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3 simple rules to avoid big trouble off the tee

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One of the hardest things for average golfers to do is avoid trouble off the tee. In fact, if they could eliminate these penalty shots, they may no longer be average golfers in the first place! Usually golf course designers place trouble that you must avoid on one side or the other, but provides you ample room to “miss it” on the other side. Think 18 at Doral, or 18 at The Players; both have water all down the left side that begs you to challenge it in order to get the shorter shot into the green, but you do have room to bail out if needed.

Holes such as those cause the weekend golfers fits, because they tend to miss the ball in the ONLY place they cannot… the water. In this article, I want to give you my three rules as to how you can avoid problems like this off the tee.

Rule No. 1

Tee the ball up on the side of the tee with the trouble and aim away from it.

We have that same type of shot as Sawgrass or Doral at one of our courses here at Punta Mita. The water is all down the left, yet we have ample fairway right to hit the ball. I have placed the ball on the left side of the tee box and from here I will aim right…well right to take advantage of the angle away from the water.

Rule No. 2

Pick a spot in front of the ball so you begin the ball on the correct line

In this photo, you can see the extra piece of grass just to the right of my driver; this is directly on the line I have selected (from behind the ball), which is the one I want to take in order to hit the right portion of the fairway. This simple spot-aiming technique gives you a great way to visualize the line you want to take when you are aiming cross-line or away from the natural angles of the tee box.

Rule No. 3

Make your LAST look before you take it back where you want the ball to go, NOT where you don’t want it to go!

The last look is very important as it programs your body as to what you want the ball to do, and it’s just as impactful as the visualization players do from behind the ball beforehand. Your last look can either program you mind and body with positive information, or you can give yourself negative thoughts to fight while in the early stages of your backswing.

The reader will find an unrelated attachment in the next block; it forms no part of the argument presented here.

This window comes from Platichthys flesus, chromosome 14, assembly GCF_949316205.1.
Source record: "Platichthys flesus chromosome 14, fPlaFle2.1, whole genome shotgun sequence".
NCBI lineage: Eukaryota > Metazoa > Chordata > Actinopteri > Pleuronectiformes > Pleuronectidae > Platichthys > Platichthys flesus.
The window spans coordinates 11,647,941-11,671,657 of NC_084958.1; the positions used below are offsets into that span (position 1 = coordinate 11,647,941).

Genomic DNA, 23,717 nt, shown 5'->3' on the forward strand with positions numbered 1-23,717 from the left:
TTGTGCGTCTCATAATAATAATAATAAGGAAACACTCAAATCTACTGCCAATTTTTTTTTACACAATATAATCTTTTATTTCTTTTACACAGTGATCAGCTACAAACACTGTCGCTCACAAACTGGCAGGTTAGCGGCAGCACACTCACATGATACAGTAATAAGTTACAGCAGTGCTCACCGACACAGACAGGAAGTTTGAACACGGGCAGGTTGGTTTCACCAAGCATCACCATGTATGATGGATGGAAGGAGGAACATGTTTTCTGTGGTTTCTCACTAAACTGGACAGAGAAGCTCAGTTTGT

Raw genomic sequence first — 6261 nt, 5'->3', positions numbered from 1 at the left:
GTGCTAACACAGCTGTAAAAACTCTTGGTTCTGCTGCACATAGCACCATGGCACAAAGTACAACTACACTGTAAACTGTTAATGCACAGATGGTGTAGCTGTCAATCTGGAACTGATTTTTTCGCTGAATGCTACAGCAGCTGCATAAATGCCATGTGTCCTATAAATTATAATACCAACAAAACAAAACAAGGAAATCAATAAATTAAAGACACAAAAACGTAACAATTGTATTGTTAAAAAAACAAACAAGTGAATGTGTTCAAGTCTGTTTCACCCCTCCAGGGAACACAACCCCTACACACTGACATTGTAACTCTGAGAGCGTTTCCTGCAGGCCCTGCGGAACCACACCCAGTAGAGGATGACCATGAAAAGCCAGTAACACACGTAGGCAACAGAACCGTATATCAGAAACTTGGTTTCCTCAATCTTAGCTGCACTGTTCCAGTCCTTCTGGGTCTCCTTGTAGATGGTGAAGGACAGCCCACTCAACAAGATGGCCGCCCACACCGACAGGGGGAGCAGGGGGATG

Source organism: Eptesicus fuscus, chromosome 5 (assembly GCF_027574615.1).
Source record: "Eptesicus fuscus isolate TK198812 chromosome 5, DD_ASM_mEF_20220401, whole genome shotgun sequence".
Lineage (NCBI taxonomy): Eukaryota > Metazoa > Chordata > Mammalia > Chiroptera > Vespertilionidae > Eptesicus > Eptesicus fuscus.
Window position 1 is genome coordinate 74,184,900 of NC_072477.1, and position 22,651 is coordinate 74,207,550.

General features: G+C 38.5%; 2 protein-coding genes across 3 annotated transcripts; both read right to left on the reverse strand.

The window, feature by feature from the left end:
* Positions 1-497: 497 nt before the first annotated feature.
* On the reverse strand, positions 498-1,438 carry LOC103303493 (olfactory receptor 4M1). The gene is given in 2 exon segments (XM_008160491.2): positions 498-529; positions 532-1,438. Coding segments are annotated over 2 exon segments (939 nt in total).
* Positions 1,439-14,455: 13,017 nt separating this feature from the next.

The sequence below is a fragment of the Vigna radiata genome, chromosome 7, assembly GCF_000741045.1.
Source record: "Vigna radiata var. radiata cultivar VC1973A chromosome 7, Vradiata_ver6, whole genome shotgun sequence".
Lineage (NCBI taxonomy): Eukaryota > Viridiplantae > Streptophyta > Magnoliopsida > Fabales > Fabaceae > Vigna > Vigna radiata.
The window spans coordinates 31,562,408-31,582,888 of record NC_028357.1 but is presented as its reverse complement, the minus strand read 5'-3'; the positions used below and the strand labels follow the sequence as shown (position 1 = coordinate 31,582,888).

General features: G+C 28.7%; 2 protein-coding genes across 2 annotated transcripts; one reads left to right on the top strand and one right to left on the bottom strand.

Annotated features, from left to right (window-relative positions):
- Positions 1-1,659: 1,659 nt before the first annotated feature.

I have always preferred to focus on the positive rather than the negative while aiming. I might not pull it off every time, but at least I have done all I can to promote a good swing. They say the mind can talk you out of a good shot if you let it, but this is the best way I have found to make sure that does not happen to you!

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Tom F. Stickney II is the Director of Instruction and Business Development at Punta Mita, in Puerto Vallarta, Mexico (www.puntamita.com) He is a Golf Magazine Top 100 Teacher, and has been honored as a Golf Digest Best Teacher and a Golf Tips Top-25 Instructor. Tom is also a Trackman University Master/Partner, a distinction held by less than 15 people in the world. Punta Mita is a 1500 acre Golf and Beach Resort located just 45 minuted from Puerto Vallarta on a beautiful peninsula surrounded by the Bay of Banderas on three sides. Amenities include two Nicklaus Signature Golf Courses- with 14 holes directly on the water, a Golf Academy, four private Beach Clubs, a Four Seasons Hotel, a St. Regis Hotel, as well as, multiple private Villas and Homesites available. For more information regarding Punta Mita, golf outings, golf schools and private lessons, please email: tom.stickney@puntamita.com

9 Comments

9 Comments

  1. unoho

    Aug 6, 2018 at 2:09 pm

    Stinkney plagiarizing Nicklaus… hohum

  2. ...Patrick Loughran

    Aug 4, 2018 at 1:56 pm

    Jack Nicklaus advised this technique many years ago and IT Still Works….

  3. ...Patrick Loughran

    Aug 4, 2018 at 1:54 pm

    When I first started playing golf over 50 years ago I read “Play Better Golf” by Jack Nicklaus he advised doing this on every shot Enough said…Still works today…

  4. Bolt

    Aug 3, 2018 at 5:15 pm

    Keep in mind that placing an object in your aiming line is against the rules. So only pick something that is already there.

    • Mizzle Fizzle

      Aug 3, 2018 at 6:20 pm

      Beat me to it…

    • Joe

      Aug 4, 2018 at 10:50 pm